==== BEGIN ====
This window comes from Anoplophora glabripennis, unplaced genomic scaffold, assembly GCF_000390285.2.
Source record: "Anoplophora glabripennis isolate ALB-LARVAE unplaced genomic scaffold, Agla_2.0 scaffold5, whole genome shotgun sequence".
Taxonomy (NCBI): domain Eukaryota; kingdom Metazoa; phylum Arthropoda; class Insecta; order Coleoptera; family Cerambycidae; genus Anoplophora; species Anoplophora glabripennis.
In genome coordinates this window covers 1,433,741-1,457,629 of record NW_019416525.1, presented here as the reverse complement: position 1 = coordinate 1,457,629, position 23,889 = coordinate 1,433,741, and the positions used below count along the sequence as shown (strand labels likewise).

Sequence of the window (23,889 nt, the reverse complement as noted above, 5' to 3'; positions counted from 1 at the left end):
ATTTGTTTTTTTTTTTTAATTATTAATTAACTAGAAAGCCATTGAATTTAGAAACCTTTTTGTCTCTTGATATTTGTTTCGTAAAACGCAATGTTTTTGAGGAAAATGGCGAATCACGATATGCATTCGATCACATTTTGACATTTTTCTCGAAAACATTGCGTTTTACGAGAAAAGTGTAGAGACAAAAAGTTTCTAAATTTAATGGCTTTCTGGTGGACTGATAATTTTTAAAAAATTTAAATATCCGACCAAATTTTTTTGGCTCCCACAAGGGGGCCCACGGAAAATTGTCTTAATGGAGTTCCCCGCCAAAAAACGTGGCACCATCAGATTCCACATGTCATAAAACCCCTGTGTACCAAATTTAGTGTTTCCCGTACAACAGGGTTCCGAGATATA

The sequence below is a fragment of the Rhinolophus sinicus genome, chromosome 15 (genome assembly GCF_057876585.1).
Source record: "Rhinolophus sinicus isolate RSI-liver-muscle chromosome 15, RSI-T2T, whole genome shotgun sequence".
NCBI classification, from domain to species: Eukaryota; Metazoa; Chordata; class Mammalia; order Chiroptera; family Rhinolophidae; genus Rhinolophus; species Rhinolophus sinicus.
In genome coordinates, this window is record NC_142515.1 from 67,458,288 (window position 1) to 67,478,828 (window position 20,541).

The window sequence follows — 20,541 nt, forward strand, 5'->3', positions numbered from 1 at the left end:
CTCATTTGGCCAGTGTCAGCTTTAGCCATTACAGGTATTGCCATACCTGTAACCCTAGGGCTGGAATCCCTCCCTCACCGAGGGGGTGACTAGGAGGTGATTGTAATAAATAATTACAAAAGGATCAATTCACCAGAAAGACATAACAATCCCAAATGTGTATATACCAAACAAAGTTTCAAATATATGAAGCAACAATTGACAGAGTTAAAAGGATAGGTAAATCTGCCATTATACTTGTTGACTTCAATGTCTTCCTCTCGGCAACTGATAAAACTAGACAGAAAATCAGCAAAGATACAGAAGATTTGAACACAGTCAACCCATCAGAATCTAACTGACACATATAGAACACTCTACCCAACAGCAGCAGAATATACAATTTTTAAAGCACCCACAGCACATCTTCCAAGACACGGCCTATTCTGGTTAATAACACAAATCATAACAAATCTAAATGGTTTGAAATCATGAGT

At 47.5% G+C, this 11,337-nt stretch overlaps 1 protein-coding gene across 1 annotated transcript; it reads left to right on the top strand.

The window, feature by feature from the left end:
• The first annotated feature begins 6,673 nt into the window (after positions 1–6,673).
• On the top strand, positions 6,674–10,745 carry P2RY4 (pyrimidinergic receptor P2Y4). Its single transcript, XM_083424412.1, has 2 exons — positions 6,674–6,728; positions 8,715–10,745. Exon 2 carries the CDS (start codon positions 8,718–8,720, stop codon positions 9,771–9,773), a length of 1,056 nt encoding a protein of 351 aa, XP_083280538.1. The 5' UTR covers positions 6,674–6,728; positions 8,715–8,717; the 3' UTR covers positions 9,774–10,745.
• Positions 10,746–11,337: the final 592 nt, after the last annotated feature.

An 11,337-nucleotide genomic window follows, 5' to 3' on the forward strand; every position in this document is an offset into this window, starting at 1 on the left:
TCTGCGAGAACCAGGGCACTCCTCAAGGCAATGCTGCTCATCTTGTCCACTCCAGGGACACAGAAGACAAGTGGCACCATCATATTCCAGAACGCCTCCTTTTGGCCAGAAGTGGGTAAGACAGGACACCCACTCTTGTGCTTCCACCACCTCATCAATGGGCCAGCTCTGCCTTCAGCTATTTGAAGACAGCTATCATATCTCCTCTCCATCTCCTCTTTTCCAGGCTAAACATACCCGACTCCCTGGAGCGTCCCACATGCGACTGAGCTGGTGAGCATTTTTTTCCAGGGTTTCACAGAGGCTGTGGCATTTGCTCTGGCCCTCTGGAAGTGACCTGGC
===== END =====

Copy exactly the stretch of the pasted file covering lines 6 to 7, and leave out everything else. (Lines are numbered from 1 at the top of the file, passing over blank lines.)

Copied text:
ATTTGTTTTTTTTTTTTAATTATTAATTAACTAGAAAGCCATTGAATTTAGAAACCTTTTTGTCTCTTGATATTTGTTTCGTAAAACGCAATGTTTTTGAGGAAAATGGCGAATCACGATATGCATTCGATCACATTTTGACATTTTTCTCGAAAACATTGCGTTTTACGAGAAAAGTGTAGAGACAAAAAGTTTCTAAATTTAATGGCTTTCTGGTGGACTGATAATTTTTAAAAAATTTAAATATCCGACCAAATTTTTTTGGCTCCCACAAGGGGGCCCACGGAAAATTGTCTTAATGGAGTTCCCCGCCAAAAAACGTGGCACCATCAGATTCCACATGTCATAAAACCCCTGTGTACCAAATTTAGTGTTTCCCGTACAACAGGGTTCCGAGATATA

The sequence below is a fragment of the Rhinolophus sinicus genome, chromosome 15 (genome assembly GCF_057876585.1).